The Chelsea Road elm tree is one of the most famous elm trees in the UK. Estimated to be around 120 years old in 2016, it is one of less than 1000 old elm trees in the whole of the UK (outside of the cordon sanitaire zones in Brighton and Edinburgh). Over 60 million elm trees died in the UK between 1964 and the late 1980s, as a virulent fungus called Dutch Elm Disease quickly spread across the country. The look of the English countryside was changed forever, as our most common tree was wiped out. The Chelsea Road elm tree is important, not just because of its rarity, but also because it is resistant to Dutch Elm Disease. It has been observed being attacked by the elm bark beetle that carried the fungus most years, and fights off the disease every time.
Variety of Tree
There are various species of elm, the most common being the English Elm (ulmus procera), Field Elm (ulmus minor) and Wych Elm (ulmus glabra). The Chelsea Road elm is a Huntingdon Elm (ulmus x hollandica “vegeta”), a hybrid between Field and Wych Elm. Huntingdon Elms are known for their greater Dutch Elm Disease resistance, although they are not completely immune.
A Special Butterfly
The Chelsea Road elm tree is home to a very special butterfly called the White Letter Hairstreak (satyrium w-album). This butterfly lays its eggs in June/July only on elm trees. The caterpillars hatch in March feasting on the elm flowers, seeds and fresh leaves, before pupating in May. The adult butterflies emerge in late June and the cycle begins again. As a result of their dependence on mature elm trees the butterfly has declined by 97% since 1976, shadowing the elimination of elms from most of the UK. The butterfly is very hard to see, about the size of a 50 pence piece, and spends most of its time in the very top of the tree, and only for about four weeks from late June to late July. Very occasionally they come down to feed on the nectar of flowers, usually in mid-morning, with their favourite flowers being thistles.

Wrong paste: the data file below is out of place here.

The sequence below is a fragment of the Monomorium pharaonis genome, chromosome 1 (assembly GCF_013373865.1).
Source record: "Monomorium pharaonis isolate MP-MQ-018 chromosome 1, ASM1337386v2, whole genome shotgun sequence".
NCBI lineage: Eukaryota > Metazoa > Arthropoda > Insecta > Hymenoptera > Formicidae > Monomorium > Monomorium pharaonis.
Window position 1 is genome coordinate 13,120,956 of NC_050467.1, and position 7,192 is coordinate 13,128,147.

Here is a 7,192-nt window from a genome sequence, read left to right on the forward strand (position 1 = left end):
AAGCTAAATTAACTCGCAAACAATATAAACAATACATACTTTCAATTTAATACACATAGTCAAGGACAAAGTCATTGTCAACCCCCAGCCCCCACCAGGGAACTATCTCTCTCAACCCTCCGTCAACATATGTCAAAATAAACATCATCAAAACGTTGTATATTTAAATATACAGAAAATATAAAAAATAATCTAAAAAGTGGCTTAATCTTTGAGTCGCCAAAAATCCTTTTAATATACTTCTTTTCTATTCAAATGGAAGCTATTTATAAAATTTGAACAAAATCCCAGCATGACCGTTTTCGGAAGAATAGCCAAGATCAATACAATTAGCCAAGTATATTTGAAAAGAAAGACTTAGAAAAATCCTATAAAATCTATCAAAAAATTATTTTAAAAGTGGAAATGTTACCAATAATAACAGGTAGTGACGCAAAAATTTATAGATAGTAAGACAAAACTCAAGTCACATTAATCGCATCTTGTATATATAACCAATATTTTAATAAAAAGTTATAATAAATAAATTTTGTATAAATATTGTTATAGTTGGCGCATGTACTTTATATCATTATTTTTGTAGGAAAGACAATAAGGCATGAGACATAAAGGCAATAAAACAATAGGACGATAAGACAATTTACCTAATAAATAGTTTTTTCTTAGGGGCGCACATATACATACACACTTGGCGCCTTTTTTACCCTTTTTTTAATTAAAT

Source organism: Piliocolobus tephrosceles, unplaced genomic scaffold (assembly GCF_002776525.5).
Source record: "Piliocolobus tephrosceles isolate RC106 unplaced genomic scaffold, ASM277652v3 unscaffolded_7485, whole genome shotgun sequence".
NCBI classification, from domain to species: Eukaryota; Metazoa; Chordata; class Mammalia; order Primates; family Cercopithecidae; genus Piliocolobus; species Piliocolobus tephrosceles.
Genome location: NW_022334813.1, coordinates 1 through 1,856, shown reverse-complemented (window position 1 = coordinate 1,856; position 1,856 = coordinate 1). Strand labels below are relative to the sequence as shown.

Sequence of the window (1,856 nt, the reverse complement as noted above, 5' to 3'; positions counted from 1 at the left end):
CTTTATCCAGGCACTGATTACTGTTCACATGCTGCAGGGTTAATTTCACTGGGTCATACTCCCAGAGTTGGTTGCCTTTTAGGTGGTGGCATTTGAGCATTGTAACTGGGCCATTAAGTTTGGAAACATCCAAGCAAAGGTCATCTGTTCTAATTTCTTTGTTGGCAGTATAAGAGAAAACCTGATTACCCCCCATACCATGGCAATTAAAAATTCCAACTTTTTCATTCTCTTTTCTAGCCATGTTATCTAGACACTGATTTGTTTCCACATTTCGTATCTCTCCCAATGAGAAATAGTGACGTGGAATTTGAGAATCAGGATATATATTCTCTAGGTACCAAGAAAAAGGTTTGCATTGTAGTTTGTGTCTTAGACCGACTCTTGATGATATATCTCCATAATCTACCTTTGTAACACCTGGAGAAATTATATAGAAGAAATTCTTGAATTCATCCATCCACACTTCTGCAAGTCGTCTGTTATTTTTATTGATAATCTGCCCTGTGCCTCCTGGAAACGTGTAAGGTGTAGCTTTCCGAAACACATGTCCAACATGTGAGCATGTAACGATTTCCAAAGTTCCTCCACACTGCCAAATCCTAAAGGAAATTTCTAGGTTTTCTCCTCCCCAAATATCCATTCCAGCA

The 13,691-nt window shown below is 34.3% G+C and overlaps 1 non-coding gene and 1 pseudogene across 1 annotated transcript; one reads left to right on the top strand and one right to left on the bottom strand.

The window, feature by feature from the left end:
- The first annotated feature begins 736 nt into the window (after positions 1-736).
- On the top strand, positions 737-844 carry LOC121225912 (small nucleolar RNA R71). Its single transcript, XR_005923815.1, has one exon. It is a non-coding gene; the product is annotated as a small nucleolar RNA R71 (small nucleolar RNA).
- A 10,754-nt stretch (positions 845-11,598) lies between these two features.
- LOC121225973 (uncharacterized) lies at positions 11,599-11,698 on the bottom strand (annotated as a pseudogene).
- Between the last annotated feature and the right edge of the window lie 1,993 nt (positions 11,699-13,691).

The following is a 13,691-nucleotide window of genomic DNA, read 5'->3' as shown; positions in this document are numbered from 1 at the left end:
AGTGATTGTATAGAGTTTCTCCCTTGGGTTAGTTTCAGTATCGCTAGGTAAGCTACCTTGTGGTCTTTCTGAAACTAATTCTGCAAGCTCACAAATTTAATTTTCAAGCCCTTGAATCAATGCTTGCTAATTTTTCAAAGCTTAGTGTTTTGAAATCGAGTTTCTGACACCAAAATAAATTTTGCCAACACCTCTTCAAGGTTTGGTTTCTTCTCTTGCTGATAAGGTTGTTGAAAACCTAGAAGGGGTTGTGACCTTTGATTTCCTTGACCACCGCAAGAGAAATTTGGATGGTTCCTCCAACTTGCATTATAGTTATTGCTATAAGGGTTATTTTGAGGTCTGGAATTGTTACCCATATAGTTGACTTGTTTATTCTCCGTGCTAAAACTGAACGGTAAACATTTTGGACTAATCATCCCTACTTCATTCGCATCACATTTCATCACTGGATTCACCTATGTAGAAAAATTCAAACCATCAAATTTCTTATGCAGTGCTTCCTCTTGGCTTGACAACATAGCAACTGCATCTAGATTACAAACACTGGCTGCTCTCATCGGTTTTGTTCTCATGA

Campaign to Save the Tree
In late 2015, Sheffield Council announced this tree would be felled as a result of the damage it was doing to the road and pavement. However, given the rarity of the tree, and it providing a home to a very rare butterfly, local residents began a campaign to stop the tree from being felled. The campaign spanned four years, turning this previous unknown tree into one of the most famous trees in the UK – achieving second place in the Woodland Trust English Tree of the Year competition in 2016. An open top bus was parked under the tree in July 2016, to allow the public easier viewing of the butterfly. A widely attended street party was hosted under the tree in July 2017. Brave campaigners blocked the tree from being felled when the chainsaws turned up in February 2018. The tree is now safe, with simple pavement and road repairs being completed in 2019 and 2020.
Securing the Future
Whilst it is hoped that the Chelsea Road elm tree will be around for a long time yet, all trees eventually die. Plus Dutch Elm Disease is constantly mutating, and may one day mutate in a way that kills the tree. If that were to happen, the White Letter Hairstreak would lost its home, and our local colony would die out. To secure a long term future for the butterfly, seven new elm trees have been planted nearby on both sections of Chelsea Road. These are all of a highly Dutch Elm Disease resistant elm species called New Horizon (ulmus “New Horizon”). It is hoped that as the new trees grow bigger over the coming years, the White Letter Hairstreak will colonise all of them, providing a larger amount of habitat over a wider area.